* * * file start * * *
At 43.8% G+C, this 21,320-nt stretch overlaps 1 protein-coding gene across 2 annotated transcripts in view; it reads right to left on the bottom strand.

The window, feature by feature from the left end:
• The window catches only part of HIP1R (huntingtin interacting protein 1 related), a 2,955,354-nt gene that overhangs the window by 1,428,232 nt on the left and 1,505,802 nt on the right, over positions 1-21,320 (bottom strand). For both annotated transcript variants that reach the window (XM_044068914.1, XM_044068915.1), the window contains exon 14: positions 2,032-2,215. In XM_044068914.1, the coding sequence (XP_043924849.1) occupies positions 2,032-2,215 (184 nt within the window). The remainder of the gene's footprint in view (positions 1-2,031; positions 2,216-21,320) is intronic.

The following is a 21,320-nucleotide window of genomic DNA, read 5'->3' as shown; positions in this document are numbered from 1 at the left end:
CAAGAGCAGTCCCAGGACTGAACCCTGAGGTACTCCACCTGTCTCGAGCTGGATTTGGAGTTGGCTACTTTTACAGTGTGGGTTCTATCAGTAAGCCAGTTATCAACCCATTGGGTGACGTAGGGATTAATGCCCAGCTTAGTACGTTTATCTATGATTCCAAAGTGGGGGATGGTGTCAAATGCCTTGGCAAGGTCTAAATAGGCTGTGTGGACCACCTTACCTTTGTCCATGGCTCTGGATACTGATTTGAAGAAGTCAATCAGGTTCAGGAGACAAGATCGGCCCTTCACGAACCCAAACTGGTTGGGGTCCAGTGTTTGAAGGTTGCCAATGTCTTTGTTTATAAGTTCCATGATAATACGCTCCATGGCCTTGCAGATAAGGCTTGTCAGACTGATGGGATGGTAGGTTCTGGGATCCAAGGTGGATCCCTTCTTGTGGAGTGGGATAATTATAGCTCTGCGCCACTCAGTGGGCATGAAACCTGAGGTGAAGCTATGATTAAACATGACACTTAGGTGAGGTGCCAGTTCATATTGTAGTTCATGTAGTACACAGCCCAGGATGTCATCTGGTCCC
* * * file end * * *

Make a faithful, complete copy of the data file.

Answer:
At 43.8% G+C, this 21,320-nt stretch overlaps 1 protein-coding gene across 2 annotated transcripts in view; it reads right to left on the bottom strand.

The window, feature by feature from the left end:
• The window catches only part of HIP1R (huntingtin interacting protein 1 related), a 2,955,354-nt gene that overhangs the window by 1,428,232 nt on the left and 1,505,802 nt on the right, over positions 1-21,320 (bottom strand). For both annotated transcript variants that reach the window (XM_044068914.1, XM_044068915.1), the window contains exon 14: positions 2,032-2,215. In XM_044068914.1, the coding sequence (XP_043924849.1) occupies positions 2,032-2,215 (184 nt within the window). The remainder of the gene's footprint in view (positions 1-2,031; positions 2,216-21,320) is intronic.

The following is a 21,320-nucleotide window of genomic DNA, read 5'->3' as shown; positions in this document are numbered from 1 at the left end:
CAAGAGCAGTCCCAGGACTGAACCCTGAGGTACTCCACCTGTCTCGAGCTGGATTTGGAGTTGGCTACTTTTACAGTGTGGGTTCTATCAGTAAGCCAGTTATCAACCCATTGGGTGACGTAGGGATTAATGCCCAGCTTAGTACGTTTATCTATGATTCCAAAGTGGGGGATGGTGTCAAATGCCTTGGCAAGGTCTAAATAGGCTGTGTGGACCACCTTACCTTTGTCCATGGCTCTGGATACTGATTTGAAGAAGTCAATCAGGTTCAGGAGACAAGATCGGCCCTTCACGAACCCAAACTGGTTGGGGTCCAGTGTTTGAAGGTTGCCAATGTCTTTGTTTATAAGTTCCATGATAATACGCTCCATGGCCTTGCAGATAAGGCTTGTCAGACTGATGGGATGGTAGGTTCTGGGATCCAAGGTGGATCCCTTCTTGTGGAGTGGGATAATTATAGCTCTGCGCCACTCAGTGGGCATGAAACCTGAGGTGAAGCTATGATTAAACATGACACTTAGGTGAGGTGCCAGTTCATATTGTAGTTCATGTAGTACACAGCCCAGGATGTCATCTGGTCCC